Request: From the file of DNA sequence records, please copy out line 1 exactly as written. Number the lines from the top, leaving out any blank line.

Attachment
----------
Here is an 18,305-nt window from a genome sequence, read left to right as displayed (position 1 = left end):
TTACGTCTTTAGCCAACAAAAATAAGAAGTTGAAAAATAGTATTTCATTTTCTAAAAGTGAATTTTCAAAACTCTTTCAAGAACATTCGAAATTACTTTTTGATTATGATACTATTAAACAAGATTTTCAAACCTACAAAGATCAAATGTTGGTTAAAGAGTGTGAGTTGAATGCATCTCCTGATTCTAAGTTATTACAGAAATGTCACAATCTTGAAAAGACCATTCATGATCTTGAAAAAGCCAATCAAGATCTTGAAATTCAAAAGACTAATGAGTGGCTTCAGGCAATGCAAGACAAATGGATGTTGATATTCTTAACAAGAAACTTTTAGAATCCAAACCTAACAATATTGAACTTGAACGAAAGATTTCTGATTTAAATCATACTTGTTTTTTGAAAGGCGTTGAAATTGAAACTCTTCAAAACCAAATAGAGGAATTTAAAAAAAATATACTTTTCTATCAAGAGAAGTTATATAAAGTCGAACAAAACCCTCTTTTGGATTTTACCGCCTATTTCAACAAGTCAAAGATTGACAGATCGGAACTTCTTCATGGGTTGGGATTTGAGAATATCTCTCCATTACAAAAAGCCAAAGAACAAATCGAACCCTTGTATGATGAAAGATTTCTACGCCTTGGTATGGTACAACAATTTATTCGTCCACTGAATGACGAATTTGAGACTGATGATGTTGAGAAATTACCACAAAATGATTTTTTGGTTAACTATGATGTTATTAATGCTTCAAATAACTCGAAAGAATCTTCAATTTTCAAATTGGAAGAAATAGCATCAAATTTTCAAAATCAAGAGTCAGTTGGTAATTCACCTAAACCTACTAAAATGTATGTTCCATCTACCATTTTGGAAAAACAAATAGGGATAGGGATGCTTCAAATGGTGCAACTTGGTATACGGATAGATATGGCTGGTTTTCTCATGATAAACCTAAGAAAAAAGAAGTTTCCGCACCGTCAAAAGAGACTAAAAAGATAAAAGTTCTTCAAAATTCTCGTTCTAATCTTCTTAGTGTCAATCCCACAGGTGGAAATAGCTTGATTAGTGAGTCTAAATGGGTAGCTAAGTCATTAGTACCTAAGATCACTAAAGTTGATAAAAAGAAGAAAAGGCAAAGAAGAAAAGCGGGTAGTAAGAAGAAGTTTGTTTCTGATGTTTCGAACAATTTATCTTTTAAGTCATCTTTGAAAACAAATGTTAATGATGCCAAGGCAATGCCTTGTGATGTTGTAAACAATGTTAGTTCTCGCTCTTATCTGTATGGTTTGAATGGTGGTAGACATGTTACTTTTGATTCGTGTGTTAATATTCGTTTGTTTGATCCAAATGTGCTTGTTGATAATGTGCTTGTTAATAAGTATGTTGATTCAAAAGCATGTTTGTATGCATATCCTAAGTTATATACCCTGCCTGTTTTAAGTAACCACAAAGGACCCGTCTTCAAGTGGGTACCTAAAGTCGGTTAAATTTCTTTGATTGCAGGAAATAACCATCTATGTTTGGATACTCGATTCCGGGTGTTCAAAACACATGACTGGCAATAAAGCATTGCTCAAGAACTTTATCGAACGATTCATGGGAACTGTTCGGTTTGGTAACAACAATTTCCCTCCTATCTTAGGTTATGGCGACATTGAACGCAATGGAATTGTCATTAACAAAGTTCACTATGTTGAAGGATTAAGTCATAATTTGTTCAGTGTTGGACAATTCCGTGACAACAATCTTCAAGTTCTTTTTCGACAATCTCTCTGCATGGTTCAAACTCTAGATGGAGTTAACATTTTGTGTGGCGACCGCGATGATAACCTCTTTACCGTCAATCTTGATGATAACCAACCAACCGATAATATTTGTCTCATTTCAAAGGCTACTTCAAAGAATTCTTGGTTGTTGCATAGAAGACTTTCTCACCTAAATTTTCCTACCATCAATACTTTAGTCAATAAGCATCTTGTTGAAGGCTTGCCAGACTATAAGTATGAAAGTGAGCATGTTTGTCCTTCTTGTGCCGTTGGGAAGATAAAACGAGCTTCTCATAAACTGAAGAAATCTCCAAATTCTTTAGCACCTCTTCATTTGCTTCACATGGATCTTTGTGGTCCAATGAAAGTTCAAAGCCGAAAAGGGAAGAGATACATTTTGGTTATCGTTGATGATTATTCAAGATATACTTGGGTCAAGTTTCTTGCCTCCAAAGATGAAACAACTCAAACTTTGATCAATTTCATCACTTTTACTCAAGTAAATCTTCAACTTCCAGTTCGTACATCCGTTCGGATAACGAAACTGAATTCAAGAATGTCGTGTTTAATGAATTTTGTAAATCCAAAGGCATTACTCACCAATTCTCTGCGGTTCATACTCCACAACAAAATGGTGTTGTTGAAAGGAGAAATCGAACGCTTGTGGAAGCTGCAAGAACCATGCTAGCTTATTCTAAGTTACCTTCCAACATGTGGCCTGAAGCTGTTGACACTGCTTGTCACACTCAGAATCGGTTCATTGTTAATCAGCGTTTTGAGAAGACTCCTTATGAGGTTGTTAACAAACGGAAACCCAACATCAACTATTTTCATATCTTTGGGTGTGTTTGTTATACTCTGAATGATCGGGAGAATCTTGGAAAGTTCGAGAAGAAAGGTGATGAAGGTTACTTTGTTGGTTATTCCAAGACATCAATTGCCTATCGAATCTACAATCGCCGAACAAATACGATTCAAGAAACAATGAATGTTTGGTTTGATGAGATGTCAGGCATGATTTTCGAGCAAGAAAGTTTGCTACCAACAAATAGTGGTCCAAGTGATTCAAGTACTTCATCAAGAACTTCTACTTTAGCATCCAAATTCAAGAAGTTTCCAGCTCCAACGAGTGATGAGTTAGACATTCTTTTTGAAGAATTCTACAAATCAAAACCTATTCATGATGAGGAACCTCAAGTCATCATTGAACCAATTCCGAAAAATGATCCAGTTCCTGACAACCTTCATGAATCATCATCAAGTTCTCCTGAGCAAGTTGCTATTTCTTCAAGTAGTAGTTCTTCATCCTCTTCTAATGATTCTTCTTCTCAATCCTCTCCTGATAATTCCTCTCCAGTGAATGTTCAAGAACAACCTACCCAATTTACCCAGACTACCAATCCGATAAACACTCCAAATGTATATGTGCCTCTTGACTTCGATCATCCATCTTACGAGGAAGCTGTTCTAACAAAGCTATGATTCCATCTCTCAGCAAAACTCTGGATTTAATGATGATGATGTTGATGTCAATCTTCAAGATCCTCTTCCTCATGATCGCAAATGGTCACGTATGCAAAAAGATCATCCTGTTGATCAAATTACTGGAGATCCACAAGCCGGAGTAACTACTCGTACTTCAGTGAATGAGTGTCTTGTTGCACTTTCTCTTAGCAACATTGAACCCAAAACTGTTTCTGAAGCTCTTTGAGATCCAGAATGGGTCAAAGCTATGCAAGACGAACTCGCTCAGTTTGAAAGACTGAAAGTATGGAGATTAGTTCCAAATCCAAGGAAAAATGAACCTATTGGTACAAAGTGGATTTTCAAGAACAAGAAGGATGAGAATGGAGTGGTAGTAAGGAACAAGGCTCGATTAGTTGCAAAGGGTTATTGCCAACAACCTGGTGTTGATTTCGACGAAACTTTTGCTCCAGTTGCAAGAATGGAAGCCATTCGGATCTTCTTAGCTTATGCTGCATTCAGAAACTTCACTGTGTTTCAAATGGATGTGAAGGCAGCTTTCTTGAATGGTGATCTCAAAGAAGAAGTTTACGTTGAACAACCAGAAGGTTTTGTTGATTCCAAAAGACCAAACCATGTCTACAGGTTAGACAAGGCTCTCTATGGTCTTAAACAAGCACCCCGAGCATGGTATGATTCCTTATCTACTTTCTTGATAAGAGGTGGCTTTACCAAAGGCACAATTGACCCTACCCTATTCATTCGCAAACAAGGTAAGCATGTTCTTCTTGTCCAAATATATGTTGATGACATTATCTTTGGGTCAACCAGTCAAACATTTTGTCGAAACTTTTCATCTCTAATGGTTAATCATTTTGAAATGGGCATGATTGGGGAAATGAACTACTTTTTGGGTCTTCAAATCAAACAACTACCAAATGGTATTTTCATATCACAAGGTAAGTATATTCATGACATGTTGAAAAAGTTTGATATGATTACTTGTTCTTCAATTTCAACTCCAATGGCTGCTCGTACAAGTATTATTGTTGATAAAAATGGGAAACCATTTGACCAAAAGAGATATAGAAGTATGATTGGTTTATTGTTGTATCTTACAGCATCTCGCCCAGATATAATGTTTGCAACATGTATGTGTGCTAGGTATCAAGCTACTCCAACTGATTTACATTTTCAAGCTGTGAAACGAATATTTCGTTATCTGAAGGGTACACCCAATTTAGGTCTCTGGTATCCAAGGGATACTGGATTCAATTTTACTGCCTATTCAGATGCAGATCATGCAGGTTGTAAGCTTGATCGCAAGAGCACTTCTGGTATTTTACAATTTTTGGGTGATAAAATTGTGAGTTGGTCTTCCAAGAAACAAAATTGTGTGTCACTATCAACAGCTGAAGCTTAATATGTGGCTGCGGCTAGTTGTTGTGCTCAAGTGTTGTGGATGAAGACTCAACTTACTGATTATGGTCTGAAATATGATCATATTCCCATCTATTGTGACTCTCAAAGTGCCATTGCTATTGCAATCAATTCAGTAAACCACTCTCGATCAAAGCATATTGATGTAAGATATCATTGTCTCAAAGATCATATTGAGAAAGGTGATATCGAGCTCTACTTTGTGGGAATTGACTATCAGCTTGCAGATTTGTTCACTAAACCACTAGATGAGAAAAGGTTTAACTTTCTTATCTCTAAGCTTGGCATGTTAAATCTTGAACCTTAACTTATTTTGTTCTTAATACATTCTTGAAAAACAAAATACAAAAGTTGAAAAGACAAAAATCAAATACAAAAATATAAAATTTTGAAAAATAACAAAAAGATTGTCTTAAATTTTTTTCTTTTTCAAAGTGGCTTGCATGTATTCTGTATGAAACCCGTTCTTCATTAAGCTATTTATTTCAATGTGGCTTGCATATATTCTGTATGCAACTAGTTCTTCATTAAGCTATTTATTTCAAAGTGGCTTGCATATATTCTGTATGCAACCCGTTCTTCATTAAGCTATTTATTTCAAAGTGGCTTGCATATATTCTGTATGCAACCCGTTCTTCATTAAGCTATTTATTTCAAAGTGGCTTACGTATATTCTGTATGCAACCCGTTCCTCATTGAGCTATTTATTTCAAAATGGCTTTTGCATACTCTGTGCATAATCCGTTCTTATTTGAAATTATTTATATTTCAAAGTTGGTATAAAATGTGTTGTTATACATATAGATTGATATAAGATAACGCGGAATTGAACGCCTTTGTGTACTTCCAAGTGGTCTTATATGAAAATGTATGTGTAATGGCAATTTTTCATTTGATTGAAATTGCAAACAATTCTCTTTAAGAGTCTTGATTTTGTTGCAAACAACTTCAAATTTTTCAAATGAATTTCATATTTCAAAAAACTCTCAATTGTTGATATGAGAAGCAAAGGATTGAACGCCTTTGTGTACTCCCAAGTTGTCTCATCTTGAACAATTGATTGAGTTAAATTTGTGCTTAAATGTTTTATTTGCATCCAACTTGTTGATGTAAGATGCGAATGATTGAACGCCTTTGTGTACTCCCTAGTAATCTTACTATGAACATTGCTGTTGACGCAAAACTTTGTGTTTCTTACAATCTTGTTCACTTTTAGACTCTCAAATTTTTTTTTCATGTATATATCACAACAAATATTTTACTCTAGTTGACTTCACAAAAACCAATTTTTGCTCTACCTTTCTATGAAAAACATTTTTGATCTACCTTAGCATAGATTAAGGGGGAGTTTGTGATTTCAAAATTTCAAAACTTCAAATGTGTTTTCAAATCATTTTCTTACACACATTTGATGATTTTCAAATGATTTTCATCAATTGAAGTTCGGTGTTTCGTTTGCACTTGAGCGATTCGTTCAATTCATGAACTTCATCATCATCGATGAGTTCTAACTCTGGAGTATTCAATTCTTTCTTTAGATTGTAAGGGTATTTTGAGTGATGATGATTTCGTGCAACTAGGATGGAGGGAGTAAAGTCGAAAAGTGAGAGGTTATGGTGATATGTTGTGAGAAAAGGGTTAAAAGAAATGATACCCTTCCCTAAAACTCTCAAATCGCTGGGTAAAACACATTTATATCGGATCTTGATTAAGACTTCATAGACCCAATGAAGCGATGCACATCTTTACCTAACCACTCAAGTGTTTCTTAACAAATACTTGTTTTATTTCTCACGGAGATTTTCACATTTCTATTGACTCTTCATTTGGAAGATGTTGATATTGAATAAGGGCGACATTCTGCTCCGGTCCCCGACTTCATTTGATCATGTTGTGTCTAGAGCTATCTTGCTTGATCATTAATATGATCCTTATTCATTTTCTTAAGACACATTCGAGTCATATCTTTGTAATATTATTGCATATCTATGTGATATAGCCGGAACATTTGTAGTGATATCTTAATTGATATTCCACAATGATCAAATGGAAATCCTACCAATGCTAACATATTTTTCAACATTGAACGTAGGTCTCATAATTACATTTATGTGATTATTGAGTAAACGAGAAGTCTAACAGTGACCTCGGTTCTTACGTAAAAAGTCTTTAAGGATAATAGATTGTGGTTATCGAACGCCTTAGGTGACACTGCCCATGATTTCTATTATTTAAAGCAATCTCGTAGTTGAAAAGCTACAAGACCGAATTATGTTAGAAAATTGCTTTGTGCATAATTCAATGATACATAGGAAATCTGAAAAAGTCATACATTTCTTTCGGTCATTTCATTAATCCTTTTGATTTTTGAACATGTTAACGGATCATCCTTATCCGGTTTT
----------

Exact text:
Here is an 18,305-nt window from a genome sequence, read left to right as displayed (position 1 = left end):